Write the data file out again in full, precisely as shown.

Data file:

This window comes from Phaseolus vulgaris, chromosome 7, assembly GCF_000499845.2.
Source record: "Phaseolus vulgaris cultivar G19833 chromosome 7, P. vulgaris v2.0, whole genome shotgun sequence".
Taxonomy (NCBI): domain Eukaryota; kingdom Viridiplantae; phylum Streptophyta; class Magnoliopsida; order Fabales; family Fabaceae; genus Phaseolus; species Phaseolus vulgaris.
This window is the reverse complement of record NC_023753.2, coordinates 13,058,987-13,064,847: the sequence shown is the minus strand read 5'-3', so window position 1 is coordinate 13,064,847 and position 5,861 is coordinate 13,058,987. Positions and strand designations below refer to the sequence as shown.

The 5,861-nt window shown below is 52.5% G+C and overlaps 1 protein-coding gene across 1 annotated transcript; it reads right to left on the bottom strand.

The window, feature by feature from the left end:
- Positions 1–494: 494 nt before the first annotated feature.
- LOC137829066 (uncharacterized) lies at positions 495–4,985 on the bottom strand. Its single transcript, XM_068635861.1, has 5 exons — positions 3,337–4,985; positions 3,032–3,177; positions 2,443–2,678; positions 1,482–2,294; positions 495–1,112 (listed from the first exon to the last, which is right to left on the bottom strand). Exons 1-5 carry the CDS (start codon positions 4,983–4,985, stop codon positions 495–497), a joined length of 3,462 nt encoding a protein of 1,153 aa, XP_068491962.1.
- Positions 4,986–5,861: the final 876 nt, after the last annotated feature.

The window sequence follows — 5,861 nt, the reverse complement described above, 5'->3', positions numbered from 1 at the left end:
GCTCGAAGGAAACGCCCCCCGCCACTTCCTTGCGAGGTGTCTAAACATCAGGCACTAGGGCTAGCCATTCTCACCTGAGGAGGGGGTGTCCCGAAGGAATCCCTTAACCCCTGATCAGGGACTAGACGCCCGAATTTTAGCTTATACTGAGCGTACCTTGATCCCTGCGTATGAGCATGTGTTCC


This window comes from Phaseolus vulgaris, chromosome 7, assembly GCF_000499845.2.
Source record: "Phaseolus vulgaris cultivar G19833 chromosome 7, P. vulgaris v2.0, whole genome shotgun sequence".
Taxonomy (NCBI): domain Eukaryota; kingdom Viridiplantae; phylum Streptophyta; class Magnoliopsida; order Fabales; family Fabaceae; genus Phaseolus; species Phaseolus vulgaris.
This window is the reverse complement of record NC_023753.2, coordinates 13,058,987-13,064,847: the sequence shown is the minus strand read 5'-3', so window position 1 is coordinate 13,064,847 and position 5,861 is coordinate 13,058,987. Positions and strand designations below refer to the sequence as shown.

The 5,861-nt window shown below is 52.5% G+C and overlaps 1 protein-coding gene across 1 annotated transcript; it reads right to left on the bottom strand.

The window, feature by feature from the left end:
- Positions 1–494: 494 nt before the first annotated feature.
- LOC137829066 (uncharacterized) lies at positions 495–4,985 on the bottom strand. Its single transcript, XM_068635861.1, has 5 exons — positions 3,337–4,985; positions 3,032–3,177; positions 2,443–2,678; positions 1,482–2,294; positions 495–1,112 (listed from the first exon to the last, which is right to left on the bottom strand). Exons 1-5 carry the CDS (start codon positions 4,983–4,985, stop codon positions 495–497), a joined length of 3,462 nt encoding a protein of 1,153 aa, XP_068491962.1.
- Positions 4,986–5,861: the final 876 nt, after the last annotated feature.

The window sequence follows — 5,861 nt, the reverse complement described above, 5'->3', positions numbered from 1 at the left end:
GCTCGAAGGAAACGCCCCCCGCCACTTCCTTGCGAGGTGTCTAAACATCAGGCACTAGGGCTAGCCATTCTCACCTGAGGAGGGGGTGTCCCGAAGGAATCCCTTAACCCCTGATCAGGGACTAGACGCCCGAATTTTAGCTTATACTGAGCGTACCTTGATCCCTGCGTATGAGCATGTGTTCC